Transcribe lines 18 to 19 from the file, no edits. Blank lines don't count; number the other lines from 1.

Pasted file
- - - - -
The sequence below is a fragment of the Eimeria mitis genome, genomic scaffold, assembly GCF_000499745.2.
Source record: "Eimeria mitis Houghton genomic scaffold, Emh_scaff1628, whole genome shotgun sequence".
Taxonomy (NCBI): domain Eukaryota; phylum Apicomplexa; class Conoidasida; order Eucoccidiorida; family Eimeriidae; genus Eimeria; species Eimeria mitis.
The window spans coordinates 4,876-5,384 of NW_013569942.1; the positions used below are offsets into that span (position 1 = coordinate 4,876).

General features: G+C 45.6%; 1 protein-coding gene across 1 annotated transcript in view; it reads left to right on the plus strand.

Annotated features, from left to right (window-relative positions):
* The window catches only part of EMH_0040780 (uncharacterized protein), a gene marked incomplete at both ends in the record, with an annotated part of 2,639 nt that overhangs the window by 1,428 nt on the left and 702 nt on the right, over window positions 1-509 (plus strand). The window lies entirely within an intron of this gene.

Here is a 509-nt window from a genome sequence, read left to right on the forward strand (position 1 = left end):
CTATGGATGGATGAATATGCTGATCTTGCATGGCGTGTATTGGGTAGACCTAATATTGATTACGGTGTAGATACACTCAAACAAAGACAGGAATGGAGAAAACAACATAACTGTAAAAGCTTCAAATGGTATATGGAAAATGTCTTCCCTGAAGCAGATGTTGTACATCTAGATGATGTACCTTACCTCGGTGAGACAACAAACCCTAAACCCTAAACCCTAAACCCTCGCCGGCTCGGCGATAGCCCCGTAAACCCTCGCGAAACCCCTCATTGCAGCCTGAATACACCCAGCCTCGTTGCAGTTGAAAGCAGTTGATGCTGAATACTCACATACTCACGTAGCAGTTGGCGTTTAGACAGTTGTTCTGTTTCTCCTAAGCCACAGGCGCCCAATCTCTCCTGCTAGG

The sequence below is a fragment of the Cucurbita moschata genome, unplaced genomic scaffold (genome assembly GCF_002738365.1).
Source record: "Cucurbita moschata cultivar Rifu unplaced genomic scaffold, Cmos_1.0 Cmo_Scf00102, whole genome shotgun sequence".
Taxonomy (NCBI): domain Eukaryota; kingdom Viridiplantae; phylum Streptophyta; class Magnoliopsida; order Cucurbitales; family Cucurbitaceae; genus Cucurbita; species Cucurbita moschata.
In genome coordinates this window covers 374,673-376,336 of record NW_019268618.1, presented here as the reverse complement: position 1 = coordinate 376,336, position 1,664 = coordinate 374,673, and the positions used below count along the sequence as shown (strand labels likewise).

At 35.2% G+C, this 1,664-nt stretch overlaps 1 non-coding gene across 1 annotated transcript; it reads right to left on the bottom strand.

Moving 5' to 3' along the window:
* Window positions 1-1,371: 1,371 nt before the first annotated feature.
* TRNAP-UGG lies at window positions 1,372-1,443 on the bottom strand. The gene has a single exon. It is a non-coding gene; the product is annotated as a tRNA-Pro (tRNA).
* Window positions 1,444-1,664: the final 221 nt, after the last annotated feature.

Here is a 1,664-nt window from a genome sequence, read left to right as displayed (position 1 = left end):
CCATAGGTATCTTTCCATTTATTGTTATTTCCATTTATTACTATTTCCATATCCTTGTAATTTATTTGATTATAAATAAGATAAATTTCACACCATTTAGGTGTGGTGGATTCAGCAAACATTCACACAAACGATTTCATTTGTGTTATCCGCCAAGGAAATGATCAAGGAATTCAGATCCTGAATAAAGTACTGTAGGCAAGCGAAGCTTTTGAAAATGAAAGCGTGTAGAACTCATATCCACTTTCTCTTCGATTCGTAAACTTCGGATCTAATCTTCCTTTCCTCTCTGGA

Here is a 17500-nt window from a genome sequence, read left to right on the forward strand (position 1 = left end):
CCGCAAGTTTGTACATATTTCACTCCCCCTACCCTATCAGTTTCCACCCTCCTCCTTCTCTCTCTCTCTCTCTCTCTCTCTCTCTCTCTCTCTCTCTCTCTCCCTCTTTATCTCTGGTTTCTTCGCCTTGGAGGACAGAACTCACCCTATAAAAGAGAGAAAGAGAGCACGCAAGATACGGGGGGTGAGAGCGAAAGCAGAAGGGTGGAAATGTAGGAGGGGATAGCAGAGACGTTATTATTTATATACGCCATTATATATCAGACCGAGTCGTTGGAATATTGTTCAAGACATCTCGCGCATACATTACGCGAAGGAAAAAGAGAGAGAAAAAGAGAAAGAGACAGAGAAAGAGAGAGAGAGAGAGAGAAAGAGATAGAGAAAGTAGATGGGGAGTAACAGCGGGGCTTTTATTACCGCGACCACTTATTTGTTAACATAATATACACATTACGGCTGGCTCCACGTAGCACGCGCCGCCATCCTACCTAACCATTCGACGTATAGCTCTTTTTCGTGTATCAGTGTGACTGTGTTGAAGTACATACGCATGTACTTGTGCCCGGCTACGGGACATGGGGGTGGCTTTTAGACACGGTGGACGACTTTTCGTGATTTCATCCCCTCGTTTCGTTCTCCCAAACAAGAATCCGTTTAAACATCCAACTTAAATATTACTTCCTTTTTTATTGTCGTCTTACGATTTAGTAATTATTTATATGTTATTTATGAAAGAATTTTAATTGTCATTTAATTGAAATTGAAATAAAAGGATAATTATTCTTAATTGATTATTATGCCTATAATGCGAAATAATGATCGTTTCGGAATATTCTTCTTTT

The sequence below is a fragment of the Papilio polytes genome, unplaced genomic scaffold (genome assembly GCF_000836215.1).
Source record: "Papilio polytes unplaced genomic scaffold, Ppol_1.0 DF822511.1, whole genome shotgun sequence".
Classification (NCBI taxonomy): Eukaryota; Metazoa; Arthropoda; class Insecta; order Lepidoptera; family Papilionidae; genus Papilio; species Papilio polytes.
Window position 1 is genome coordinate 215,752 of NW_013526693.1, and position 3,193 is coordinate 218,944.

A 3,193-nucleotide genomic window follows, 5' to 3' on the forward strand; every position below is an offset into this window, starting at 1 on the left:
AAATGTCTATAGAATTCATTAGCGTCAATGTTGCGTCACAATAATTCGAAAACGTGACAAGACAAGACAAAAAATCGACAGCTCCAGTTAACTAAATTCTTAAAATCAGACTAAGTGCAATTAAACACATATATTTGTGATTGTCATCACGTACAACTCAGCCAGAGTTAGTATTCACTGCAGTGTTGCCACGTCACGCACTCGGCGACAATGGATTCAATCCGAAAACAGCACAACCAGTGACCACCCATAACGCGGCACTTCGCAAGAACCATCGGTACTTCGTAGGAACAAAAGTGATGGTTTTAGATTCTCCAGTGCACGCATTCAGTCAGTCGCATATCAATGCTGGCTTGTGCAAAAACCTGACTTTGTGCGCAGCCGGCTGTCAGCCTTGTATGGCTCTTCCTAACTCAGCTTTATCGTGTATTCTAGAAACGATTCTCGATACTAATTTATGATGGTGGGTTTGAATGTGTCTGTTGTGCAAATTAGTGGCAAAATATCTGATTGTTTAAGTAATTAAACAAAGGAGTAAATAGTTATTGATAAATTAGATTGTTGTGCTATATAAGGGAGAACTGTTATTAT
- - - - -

* Window positions 1,444-1,664: the final 221 nt, after the last annotated feature.

Here is a 1,664-nt window from a genome sequence, read left to right as displayed (position 1 = left end):